Mr Sheahan said that in November 2020 he texted his employer, Mr Curtis, complaining about the “heavy work” and asking about moving to the airport site.
He said the response was that he would be transferred but that the move never came.
Mr Sheahan said his right hand had become “very sore” from his efforts to work one-handed.
He said there was further text correspondence with the safety manager before he eventually wrote to Mr Curtis on 24 December that year stating that the heavy work was “not one bit good” for his hand, adding that he had “two bad hands now”, and was resigning.
Cross-examining Mr Sheahan, solicitor Fiona Egan said the specialist doctor’s note of September 2020 stated the complainant was “free to pursue unrestricted work activities” and that the reference to light duties was as an “initial lead-in”.
“I wasn’t doing this type of work until I started [there]. I was driving a dumper,” Mr Sheahan replied.
“I would say I had a good relationship with Dan over the years. He helped me out with my boxing in 2018, sponsored me, said he’d sponsor me again,” he said.
He said Mr Curtis had been due to meet him face-to-face the week but never came to the site, and that after that he had arguments with the safety officer, Mr Murtagh.
“I could have walked out the very first day I came back after they wanted me to do that work,” he said.
“I said [to Mr Sheahan] whenever I can get you into the airport I’ll get you into the airport,” Mr Curtis said in his evidence.
He said he had told the foreman at the Ashtown site: “Make sure Roy is only on the dumper” and that he had not been made aware that Mr Sheahan was doing any other work.
The tribunal heard the site foreman had not made himself available to give evidence.
“I am genuinely a good friend of Roy’s. If I didn’t want Roy back to work I wouldn’t have taken him. I got letters to say he was ‘unrestricted’. To me I thought I was doing everything right,” Mr Curtis said.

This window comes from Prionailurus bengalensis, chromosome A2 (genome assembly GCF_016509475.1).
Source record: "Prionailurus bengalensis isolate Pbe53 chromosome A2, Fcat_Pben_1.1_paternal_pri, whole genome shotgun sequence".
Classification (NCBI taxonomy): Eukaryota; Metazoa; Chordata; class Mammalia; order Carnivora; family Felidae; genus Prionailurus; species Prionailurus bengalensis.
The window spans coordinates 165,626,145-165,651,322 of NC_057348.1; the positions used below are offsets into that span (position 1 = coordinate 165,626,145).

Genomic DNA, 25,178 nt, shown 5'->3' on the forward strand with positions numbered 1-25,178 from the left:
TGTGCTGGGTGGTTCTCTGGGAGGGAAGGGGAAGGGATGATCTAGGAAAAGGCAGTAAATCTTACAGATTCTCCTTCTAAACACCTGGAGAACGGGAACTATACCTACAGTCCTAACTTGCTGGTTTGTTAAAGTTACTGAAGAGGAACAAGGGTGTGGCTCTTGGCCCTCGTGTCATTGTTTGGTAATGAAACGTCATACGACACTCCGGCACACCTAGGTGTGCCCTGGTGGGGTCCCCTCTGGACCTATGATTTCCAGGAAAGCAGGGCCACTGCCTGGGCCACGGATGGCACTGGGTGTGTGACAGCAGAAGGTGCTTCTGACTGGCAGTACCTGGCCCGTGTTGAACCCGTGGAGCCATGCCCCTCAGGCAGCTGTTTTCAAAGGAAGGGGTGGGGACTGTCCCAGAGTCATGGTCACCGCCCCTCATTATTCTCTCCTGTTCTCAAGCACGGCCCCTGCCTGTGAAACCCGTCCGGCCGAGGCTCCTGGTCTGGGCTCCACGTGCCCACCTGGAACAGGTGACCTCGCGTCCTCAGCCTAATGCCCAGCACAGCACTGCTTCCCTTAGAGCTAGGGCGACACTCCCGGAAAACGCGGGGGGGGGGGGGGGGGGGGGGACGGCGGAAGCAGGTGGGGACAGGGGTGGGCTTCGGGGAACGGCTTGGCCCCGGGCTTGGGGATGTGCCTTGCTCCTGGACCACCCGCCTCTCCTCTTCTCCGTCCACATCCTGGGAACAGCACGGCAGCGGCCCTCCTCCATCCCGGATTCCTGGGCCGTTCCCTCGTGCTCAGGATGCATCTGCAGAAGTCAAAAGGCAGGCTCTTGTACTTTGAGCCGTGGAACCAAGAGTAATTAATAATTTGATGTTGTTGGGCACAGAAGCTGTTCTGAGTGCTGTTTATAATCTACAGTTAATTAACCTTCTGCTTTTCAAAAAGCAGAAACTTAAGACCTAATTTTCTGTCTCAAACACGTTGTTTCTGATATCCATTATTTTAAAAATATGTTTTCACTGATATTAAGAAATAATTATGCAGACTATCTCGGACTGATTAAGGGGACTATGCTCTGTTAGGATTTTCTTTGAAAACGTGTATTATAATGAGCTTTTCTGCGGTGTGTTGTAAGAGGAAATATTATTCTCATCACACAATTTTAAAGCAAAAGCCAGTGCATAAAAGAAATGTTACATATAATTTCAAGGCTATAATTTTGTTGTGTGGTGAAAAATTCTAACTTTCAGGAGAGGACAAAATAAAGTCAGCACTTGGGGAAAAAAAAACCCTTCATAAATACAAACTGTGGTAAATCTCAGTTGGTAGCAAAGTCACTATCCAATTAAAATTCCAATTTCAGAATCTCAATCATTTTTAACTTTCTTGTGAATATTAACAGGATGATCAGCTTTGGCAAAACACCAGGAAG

“I just feel it’s very unfair. I feel I’ve done my best to make sure Roy was well looked after. I’ve been in business 50 years, never had a claim of constructive dismissal. I’ve never dealt with one before,” he added.
The construction group’s safety manager, Trevor Murtagh, said he had spoken to the complainant during safety audits at the site in the autumn and winter of 2020.
He said Mr Sheahan “missed his old site, missed his old buddies, missed his few bob he was getting in overtime” but that the complainant had never raised an injury as an issue.
“It goes against my training and my job to ignore something like that, stupid. I’d have noted it in my audits,” he said.
Cross-examining the witness, Mr Kinsey noted that the company had submitted copies of safety audit sheets up to November 2020, but had not the sheets for December or January.
“You’re assuming I should have been there in December,” Mr Murtagh said.
After taking submissions on mitigation of losses, adjudicating officer Valerie Murtagh adjourned the hearing to consider her decision in the matter, to be delivered in writing to the parties in due course.